Live-attenuated Vaccines Prevent Respiratory Syncytial Virus-associated Illness in Young Children

Ruth A KarronJessica E AtwellElizabeth J McFarlandColeen K CunninghamPetronella MuresanCharlotte PerlowskiJennifer LibousStephen A SpectorRam YogevMariam AzizSuzanne WoodsKimberli WanionekPeter L CollinsUrsula J Buchholz 


Live-attenuated RSV vaccines are probably effective in young children. This is an important conclusion from Ruth Karron and co-workers after analyzing data from seven previous trials. According to the PATH snapshot of RSV vaccines, there are seven live-attenuated RSV vaccines in phase 1 clinical trials while none have progressed into phase 2. Karron showed that RSV positive respiratory infections requiring medical attention were reduced by 67% after receiving one of the more promising vaccines in this analysis of past phase I clinical trials. The authors combined data from previous live-attenuated vaccine candidates administered intranasally to 241 children aged 6 to 24 months in total. Five of seven vaccines, referred to as “more promising”, induced a ≥4-fold increase of neutralizing antibodies titer in at least 80% of recipients. Antibody titers of vaccinated children increased by more than 14-fold after being later exposed to wild-type RSV, indicating a substantial memory immune response. While, high antibody titers likely reflect a good immune response overall and do not act alone to protect against RSV, one dose might be sufficient to protect infants during RSV season. Based on this study, intranasal live-attenuated vaccines have substantial potential to protects young children after the protection granted by maternal antibodies wears off. It is time for a phase 2 proof-of-concept study demonstrating the full potential of live-attenuated RSV vaccines in young infants.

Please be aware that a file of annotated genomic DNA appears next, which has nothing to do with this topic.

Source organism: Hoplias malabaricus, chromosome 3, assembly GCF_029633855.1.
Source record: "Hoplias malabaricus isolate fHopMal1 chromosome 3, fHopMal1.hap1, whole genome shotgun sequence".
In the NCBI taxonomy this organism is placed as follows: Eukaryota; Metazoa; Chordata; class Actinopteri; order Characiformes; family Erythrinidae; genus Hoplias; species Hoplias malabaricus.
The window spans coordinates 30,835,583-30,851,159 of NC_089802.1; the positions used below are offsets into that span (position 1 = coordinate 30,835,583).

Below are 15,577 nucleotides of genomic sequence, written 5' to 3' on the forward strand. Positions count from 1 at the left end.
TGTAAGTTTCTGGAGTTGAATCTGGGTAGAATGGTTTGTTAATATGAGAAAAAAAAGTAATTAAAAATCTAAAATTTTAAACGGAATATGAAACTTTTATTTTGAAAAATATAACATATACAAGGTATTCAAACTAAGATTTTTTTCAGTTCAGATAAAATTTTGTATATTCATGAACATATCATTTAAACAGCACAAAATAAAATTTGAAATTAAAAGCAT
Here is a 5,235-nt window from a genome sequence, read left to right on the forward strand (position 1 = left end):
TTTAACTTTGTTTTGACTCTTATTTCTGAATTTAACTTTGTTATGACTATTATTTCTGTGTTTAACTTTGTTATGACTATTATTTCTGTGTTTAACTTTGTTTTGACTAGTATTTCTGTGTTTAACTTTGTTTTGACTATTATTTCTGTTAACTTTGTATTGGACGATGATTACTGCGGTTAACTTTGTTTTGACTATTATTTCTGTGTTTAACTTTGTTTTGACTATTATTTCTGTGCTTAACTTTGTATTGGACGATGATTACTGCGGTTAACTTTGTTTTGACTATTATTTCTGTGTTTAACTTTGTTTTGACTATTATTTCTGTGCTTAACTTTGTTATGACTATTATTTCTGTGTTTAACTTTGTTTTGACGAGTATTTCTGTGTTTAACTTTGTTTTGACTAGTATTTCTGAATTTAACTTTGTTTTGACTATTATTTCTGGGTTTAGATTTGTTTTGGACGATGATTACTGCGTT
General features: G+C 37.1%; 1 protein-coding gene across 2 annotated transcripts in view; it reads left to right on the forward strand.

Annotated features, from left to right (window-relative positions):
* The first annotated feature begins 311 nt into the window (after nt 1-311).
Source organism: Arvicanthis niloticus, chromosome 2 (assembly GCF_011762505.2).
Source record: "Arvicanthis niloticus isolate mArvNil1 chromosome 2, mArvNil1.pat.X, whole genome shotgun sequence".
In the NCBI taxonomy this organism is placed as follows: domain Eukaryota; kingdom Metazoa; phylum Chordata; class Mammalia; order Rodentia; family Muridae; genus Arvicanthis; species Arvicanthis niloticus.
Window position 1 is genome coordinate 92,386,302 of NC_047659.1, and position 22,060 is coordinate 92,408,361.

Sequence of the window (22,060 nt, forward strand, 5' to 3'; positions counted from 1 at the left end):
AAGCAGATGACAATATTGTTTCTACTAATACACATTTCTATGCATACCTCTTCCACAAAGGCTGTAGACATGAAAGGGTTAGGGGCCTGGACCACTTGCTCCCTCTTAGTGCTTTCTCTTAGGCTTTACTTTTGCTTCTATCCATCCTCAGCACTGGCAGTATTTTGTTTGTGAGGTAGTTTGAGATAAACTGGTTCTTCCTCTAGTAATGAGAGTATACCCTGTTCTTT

Full article on PubMed.